But the final overtones of Walsh’s “farce” are distinctly tragic, or hyper-tragic, in the sense of Artaud’s eulogy on Euripides: “In Aeschylus, Man is very evil [or sick], but with Euripides, the floodgates are open—and in the end, we don’t know just where we are.”
If the territory’s not the map, there’s still something familiar about this sordid terrain, this pied-a-terre rather than The Ould Sod, rickety home-away-from-home. With the immediacy of real theater, the action’s unexpected, yet strangely familiar, inevitable. As the plot—or plots—unfold, everything retroactively falls into place with the sense of inevitability that once described fate—another connection with classical tragedy. The three sorry madcaps endlessly rehearse a ritual—and, as in tragedy, it’s the variation or breakdown of that ritual, something of its hollowness (Artaudagain: “To perform the Mass again and again until we see the nothingness it comes from”) that presages the genuinely tragic. Yet, with all the verbiage, all the sense of fateful necessity, what’s tragic is that which is breakaway from fate, the irony of silence that conjures a new meaning at the frontiers of language.
Walsh’s “farce” and Druid’s performance of it fulfill these difficult terms of engagement, with art as well as with the human condition, with a production the director described as “talky physically without saying anything.” A great deal is spoken, even more articulated through body language—“And the rest is silence.”
Mikel Murfi, a student of Jacques Lecoq, in the ongoing mainstream of gestural theater that began a century ago with the rediscovery of vaudeville, circus and Commedia by Jacques Copeau and V. S. Meyerhold, has taken his cast and his art pretty close to the limit, coming to grips with what he referred to as the multiple rollercoasters—“three, when the audience expects two”—of the action of Walsh’s play, and the “new form of English” in the unfamiliar “distortions” of “the Cork patois” the actors employ sometimes with affection, sometimes deploy as rapiers.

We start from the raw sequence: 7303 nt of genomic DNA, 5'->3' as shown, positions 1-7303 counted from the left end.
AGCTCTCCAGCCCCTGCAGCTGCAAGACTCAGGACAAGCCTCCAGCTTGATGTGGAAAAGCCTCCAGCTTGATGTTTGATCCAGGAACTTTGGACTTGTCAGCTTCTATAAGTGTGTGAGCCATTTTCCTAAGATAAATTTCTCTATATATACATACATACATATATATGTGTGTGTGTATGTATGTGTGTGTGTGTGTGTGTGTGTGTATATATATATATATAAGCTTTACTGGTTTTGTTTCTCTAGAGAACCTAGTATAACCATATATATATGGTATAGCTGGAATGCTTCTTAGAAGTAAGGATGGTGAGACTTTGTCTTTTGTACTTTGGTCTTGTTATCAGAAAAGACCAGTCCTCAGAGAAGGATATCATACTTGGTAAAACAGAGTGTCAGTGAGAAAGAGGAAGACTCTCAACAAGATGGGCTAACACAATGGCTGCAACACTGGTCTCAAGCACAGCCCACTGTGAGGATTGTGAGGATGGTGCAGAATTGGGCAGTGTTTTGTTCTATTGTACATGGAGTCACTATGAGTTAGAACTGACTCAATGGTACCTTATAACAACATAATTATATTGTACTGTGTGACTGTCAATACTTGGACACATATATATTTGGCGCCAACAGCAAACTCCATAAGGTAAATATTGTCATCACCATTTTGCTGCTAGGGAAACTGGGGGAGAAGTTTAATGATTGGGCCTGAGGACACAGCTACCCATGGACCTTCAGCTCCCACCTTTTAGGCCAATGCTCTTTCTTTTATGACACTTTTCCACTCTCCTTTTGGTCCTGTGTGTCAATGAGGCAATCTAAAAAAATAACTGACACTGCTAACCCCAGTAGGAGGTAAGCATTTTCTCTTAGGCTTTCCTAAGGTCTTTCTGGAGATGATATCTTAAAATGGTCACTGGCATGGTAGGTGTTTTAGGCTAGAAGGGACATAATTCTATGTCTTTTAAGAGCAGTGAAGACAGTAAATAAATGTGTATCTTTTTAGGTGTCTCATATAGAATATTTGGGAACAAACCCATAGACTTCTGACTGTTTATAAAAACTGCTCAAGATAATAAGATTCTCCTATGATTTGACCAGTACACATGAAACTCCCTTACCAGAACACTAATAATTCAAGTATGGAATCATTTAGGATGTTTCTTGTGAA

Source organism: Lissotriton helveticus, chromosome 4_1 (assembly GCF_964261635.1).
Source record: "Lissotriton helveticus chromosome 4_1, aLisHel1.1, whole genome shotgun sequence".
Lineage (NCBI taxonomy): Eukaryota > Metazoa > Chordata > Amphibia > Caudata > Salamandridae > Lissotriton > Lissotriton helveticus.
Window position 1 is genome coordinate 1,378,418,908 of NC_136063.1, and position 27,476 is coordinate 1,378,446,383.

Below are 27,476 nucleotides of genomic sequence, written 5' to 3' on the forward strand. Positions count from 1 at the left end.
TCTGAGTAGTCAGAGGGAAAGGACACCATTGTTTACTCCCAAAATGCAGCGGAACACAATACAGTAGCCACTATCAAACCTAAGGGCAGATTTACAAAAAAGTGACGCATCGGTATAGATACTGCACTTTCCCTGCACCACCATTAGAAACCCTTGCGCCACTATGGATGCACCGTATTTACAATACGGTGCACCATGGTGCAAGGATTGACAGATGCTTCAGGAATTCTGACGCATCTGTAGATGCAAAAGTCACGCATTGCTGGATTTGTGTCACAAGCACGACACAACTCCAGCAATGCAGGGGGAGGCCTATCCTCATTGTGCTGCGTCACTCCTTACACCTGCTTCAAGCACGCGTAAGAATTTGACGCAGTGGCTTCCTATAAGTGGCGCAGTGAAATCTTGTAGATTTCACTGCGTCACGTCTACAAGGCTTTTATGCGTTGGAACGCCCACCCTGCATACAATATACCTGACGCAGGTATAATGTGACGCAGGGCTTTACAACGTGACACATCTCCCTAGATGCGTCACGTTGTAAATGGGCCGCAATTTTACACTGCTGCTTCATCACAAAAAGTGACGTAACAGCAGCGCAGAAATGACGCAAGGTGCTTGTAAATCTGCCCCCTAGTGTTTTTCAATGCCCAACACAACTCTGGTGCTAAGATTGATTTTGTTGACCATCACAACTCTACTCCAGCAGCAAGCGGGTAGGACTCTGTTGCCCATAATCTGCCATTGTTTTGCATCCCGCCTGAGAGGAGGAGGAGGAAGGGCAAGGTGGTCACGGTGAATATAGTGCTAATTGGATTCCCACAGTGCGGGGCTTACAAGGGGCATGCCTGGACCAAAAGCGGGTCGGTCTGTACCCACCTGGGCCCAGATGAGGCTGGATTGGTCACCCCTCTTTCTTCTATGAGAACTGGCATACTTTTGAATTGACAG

Murfi spoke of Walsh going at his work, his characterizations “with hammer and tongs ... he doesn’t sanitize, but starts punching until the lights go out ... jumping from second to second, with the audience not knowing who’s in charge or what comes next.”
Murfi also drew parallels to the recent news stories—here and in Austria—of parents (or self-appointed surrogates) imprisoning their children for years to provoke a nightmarish parody of family life with endless rehearsals of incest.
And Murfi spoke of his excellent players in their roles, performing “locked away, not supposed to be good actors, but not such bad actors either. “Once it takes off, Enda doesn’t let the audience sit wallowing in it for too long; he wants to give the audience no chance to rationalize it to themselves. He doesn’t give us time to think. Enda takes a huge risk, it being as constantly confused as it can be, until the audience gives over.”
Gives over and just watches. Experiences action as overloaded and seemingly inexplicable as intense experiences are in life. Yet this intense experience was written, rehearsed and is performed again and again, like Dinny and his kids have done, maniacally cranking out their own private show for a couple decades ... something of the mystery of theater, not to mention social behavior. The audience on the first night of The Walworth Farce in Berkeley celebrated that with a big ovation.